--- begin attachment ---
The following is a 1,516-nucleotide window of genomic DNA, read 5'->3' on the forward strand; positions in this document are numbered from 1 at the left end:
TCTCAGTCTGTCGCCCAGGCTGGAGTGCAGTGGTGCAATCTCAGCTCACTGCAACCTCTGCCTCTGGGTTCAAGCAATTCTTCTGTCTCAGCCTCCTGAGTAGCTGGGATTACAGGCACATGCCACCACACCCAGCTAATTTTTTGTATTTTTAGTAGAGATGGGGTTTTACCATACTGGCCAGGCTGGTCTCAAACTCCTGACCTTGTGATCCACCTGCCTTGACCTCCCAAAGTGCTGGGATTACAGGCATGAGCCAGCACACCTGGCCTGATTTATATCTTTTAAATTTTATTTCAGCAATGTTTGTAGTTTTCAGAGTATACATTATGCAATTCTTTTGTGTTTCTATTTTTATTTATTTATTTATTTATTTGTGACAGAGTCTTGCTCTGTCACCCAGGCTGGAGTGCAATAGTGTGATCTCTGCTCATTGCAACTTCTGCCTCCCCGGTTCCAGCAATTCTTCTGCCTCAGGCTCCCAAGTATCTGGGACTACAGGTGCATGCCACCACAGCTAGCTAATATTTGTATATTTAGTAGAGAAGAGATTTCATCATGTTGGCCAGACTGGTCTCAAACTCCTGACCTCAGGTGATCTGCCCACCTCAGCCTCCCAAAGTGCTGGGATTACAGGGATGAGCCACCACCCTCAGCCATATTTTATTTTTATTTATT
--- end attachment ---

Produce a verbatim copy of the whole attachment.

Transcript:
The following is a 1,516-nucleotide window of genomic DNA, read 5'->3' on the forward strand; positions in this document are numbered from 1 at the left end:
TCTCAGTCTGTCGCCCAGGCTGGAGTGCAGTGGTGCAATCTCAGCTCACTGCAACCTCTGCCTCTGGGTTCAAGCAATTCTTCTGTCTCAGCCTCCTGAGTAGCTGGGATTACAGGCACATGCCACCACACCCAGCTAATTTTTTGTATTTTTAGTAGAGATGGGGTTTTACCATACTGGCCAGGCTGGTCTCAAACTCCTGACCTTGTGATCCACCTGCCTTGACCTCCCAAAGTGCTGGGATTACAGGCATGAGCCAGCACACCTGGCCTGATTTATATCTTTTAAATTTTATTTCAGCAATGTTTGTAGTTTTCAGAGTATACATTATGCAATTCTTTTGTGTTTCTATTTTTATTTATTTATTTATTTATTTGTGACAGAGTCTTGCTCTGTCACCCAGGCTGGAGTGCAATAGTGTGATCTCTGCTCATTGCAACTTCTGCCTCCCCGGTTCCAGCAATTCTTCTGCCTCAGGCTCCCAAGTATCTGGGACTACAGGTGCATGCCACCACAGCTAGCTAATATTTGTATATTTAGTAGAGAAGAGATTTCATCATGTTGGCCAGACTGGTCTCAAACTCCTGACCTCAGGTGATCTGCCCACCTCAGCCTCCCAAAGTGCTGGGATTACAGGGATGAGCCACCACCCTCAGCCATATTTTATTTTTATTTATT